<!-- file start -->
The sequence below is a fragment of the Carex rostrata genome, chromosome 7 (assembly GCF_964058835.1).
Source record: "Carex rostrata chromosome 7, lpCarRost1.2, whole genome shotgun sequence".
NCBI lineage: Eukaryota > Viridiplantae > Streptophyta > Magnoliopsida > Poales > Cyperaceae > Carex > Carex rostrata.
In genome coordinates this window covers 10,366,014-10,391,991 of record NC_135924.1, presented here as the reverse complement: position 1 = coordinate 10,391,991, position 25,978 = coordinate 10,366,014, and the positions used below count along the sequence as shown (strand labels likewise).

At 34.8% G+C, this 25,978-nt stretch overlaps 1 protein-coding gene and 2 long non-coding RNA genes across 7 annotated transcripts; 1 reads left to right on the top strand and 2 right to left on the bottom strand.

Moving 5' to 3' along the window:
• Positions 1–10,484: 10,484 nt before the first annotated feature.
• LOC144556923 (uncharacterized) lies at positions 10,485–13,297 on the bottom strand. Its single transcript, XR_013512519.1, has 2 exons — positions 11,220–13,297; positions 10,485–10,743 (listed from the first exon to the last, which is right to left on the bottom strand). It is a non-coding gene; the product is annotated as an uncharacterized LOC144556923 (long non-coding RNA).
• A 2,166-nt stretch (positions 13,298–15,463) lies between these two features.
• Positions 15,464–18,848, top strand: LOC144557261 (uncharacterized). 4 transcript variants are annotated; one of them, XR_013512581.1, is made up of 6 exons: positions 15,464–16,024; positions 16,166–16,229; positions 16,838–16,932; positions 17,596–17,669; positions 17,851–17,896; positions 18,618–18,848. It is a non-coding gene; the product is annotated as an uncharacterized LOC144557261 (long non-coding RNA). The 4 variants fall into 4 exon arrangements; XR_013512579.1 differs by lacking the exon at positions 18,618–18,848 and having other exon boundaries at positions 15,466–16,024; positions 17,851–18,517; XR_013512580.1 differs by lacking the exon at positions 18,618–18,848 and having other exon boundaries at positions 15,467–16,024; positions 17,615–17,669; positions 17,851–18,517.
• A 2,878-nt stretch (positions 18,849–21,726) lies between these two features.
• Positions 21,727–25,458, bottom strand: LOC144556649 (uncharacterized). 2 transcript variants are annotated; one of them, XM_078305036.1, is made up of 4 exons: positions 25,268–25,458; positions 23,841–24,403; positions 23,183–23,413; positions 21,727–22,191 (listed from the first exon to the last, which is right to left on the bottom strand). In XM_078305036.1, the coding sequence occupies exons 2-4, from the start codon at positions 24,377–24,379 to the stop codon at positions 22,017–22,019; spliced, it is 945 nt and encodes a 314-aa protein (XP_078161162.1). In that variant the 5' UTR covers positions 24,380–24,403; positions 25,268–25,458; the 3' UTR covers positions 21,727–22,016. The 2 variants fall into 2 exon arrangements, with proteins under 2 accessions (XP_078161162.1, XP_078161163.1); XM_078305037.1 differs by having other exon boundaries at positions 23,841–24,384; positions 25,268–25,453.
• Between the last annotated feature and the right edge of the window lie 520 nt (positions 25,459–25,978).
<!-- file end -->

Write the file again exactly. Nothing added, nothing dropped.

The sequence below is a fragment of the Carex rostrata genome, chromosome 7 (assembly GCF_964058835.1).
Source record: "Carex rostrata chromosome 7, lpCarRost1.2, whole genome shotgun sequence".
NCBI lineage: Eukaryota > Viridiplantae > Streptophyta > Magnoliopsida > Poales > Cyperaceae > Carex > Carex rostrata.
In genome coordinates this window covers 10,366,014-10,391,991 of record NC_135924.1, presented here as the reverse complement: position 1 = coordinate 10,391,991, position 25,978 = coordinate 10,366,014, and the positions used below count along the sequence as shown (strand labels likewise).

At 34.8% G+C, this 25,978-nt stretch overlaps 1 protein-coding gene and 2 long non-coding RNA genes across 7 annotated transcripts; 1 reads left to right on the top strand and 2 right to left on the bottom strand.

Moving 5' to 3' along the window:
• Positions 1–10,484: 10,484 nt before the first annotated feature.
• LOC144556923 (uncharacterized) lies at positions 10,485–13,297 on the bottom strand. Its single transcript, XR_013512519.1, has 2 exons — positions 11,220–13,297; positions 10,485–10,743 (listed from the first exon to the last, which is right to left on the bottom strand). It is a non-coding gene; the product is annotated as an uncharacterized LOC144556923 (long non-coding RNA).
• A 2,166-nt stretch (positions 13,298–15,463) lies between these two features.
• Positions 15,464–18,848, top strand: LOC144557261 (uncharacterized). 4 transcript variants are annotated; one of them, XR_013512581.1, is made up of 6 exons: positions 15,464–16,024; positions 16,166–16,229; positions 16,838–16,932; positions 17,596–17,669; positions 17,851–17,896; positions 18,618–18,848. It is a non-coding gene; the product is annotated as an uncharacterized LOC144557261 (long non-coding RNA). The 4 variants fall into 4 exon arrangements; XR_013512579.1 differs by lacking the exon at positions 18,618–18,848 and having other exon boundaries at positions 15,466–16,024; positions 17,851–18,517; XR_013512580.1 differs by lacking the exon at positions 18,618–18,848 and having other exon boundaries at positions 15,467–16,024; positions 17,615–17,669; positions 17,851–18,517.
• A 2,878-nt stretch (positions 18,849–21,726) lies between these two features.
• Positions 21,727–25,458, bottom strand: LOC144556649 (uncharacterized). 2 transcript variants are annotated; one of them, XM_078305036.1, is made up of 4 exons: positions 25,268–25,458; positions 23,841–24,403; positions 23,183–23,413; positions 21,727–22,191 (listed from the first exon to the last, which is right to left on the bottom strand). In XM_078305036.1, the coding sequence occupies exons 2-4, from the start codon at positions 24,377–24,379 to the stop codon at positions 22,017–22,019; spliced, it is 945 nt and encodes a 314-aa protein (XP_078161162.1). In that variant the 5' UTR covers positions 24,380–24,403; positions 25,268–25,458; the 3' UTR covers positions 21,727–22,016. The 2 variants fall into 2 exon arrangements, with proteins under 2 accessions (XP_078161162.1, XP_078161163.1); XM_078305037.1 differs by having other exon boundaries at positions 23,841–24,384; positions 25,268–25,453.
• Between the last annotated feature and the right edge of the window lie 520 nt (positions 25,459–25,978).